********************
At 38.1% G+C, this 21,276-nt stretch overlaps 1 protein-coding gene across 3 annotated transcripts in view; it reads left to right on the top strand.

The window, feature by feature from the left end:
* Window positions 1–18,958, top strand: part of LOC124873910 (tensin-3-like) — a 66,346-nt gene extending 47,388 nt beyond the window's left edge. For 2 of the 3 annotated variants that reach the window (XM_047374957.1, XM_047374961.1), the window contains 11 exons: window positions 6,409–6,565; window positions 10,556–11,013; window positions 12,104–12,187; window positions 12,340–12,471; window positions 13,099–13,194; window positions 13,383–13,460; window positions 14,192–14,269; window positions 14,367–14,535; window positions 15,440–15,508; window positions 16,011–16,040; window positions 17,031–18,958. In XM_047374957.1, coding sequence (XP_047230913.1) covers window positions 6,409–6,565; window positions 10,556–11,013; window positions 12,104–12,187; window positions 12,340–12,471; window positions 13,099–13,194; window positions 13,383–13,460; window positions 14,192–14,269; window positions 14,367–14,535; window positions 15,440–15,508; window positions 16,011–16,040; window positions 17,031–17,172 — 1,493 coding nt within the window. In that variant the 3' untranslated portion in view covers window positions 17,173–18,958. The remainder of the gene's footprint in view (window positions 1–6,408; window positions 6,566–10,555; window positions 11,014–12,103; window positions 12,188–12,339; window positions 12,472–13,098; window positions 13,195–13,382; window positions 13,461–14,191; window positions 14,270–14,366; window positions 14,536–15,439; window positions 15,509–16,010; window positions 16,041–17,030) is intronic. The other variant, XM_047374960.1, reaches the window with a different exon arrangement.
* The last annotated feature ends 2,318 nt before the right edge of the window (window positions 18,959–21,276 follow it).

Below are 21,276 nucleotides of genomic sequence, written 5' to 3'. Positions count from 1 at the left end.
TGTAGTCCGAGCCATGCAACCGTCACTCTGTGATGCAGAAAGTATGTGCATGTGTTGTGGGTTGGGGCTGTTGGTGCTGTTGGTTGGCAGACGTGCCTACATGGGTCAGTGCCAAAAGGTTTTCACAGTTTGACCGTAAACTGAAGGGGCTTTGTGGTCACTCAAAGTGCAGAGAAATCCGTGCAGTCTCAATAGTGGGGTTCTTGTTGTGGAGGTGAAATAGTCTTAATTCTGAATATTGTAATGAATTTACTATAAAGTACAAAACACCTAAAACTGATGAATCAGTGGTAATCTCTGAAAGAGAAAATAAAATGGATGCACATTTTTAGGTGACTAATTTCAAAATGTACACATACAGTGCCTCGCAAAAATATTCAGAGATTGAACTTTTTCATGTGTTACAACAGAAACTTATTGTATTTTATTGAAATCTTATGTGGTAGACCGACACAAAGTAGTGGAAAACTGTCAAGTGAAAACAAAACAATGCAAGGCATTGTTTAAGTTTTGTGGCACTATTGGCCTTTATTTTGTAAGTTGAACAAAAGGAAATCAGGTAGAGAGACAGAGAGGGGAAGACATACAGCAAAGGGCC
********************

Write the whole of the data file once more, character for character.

At 38.1% G+C, this 21,276-nt stretch overlaps 1 protein-coding gene across 3 annotated transcripts in view; it reads left to right on the top strand.

The window, feature by feature from the left end:
* Window positions 1–18,958, top strand: part of LOC124873910 (tensin-3-like) — a 66,346-nt gene extending 47,388 nt beyond the window's left edge. For 2 of the 3 annotated variants that reach the window (XM_047374957.1, XM_047374961.1), the window contains 11 exons: window positions 6,409–6,565; window positions 10,556–11,013; window positions 12,104–12,187; window positions 12,340–12,471; window positions 13,099–13,194; window positions 13,383–13,460; window positions 14,192–14,269; window positions 14,367–14,535; window positions 15,440–15,508; window positions 16,011–16,040; window positions 17,031–18,958. In XM_047374957.1, coding sequence (XP_047230913.1) covers window positions 6,409–6,565; window positions 10,556–11,013; window positions 12,104–12,187; window positions 12,340–12,471; window positions 13,099–13,194; window positions 13,383–13,460; window positions 14,192–14,269; window positions 14,367–14,535; window positions 15,440–15,508; window positions 16,011–16,040; window positions 17,031–17,172 — 1,493 coding nt within the window. In that variant the 3' untranslated portion in view covers window positions 17,173–18,958. The remainder of the gene's footprint in view (window positions 1–6,408; window positions 6,566–10,555; window positions 11,014–12,103; window positions 12,188–12,339; window positions 12,472–13,098; window positions 13,195–13,382; window positions 13,461–14,191; window positions 14,270–14,366; window positions 14,536–15,439; window positions 15,509–16,010; window positions 16,041–17,030) is intronic. The other variant, XM_047374960.1, reaches the window with a different exon arrangement.
* The last annotated feature ends 2,318 nt before the right edge of the window (window positions 18,959–21,276 follow it).

Below are 21,276 nucleotides of genomic sequence, written 5' to 3'. Positions count from 1 at the left end.
TGTAGTCCGAGCCATGCAACCGTCACTCTGTGATGCAGAAAGTATGTGCATGTGTTGTGGGTTGGGGCTGTTGGTGCTGTTGGTTGGCAGACGTGCCTACATGGGTCAGTGCCAAAAGGTTTTCACAGTTTGACCGTAAACTGAAGGGGCTTTGTGGTCACTCAAAGTGCAGAGAAATCCGTGCAGTCTCAATAGTGGGGTTCTTGTTGTGGAGGTGAAATAGTCTTAATTCTGAATATTGTAATGAATTTACTATAAAGTACAAAACACCTAAAACTGATGAATCAGTGGTAATCTCTGAAAGAGAAAATAAAATGGATGCACATTTTTAGGTGACTAATTTCAAAATGTACACATACAGTGCCTCGCAAAAATATTCAGAGATTGAACTTTTTCATGTGTTACAACAGAAACTTATTGTATTTTATTGAAATCTTATGTGGTAGACCGACACAAAGTAGTGGAAAACTGTCAAGTGAAAACAAAACAATGCAAGGCATTGTTTAAGTTTTGTGGCACTATTGGCCTTTATTTTGTAAGTTGAACAAAAGGAAATCAGGTAGAGAGACAGAGAGGGGAAGACATACAGCAAAGGGCC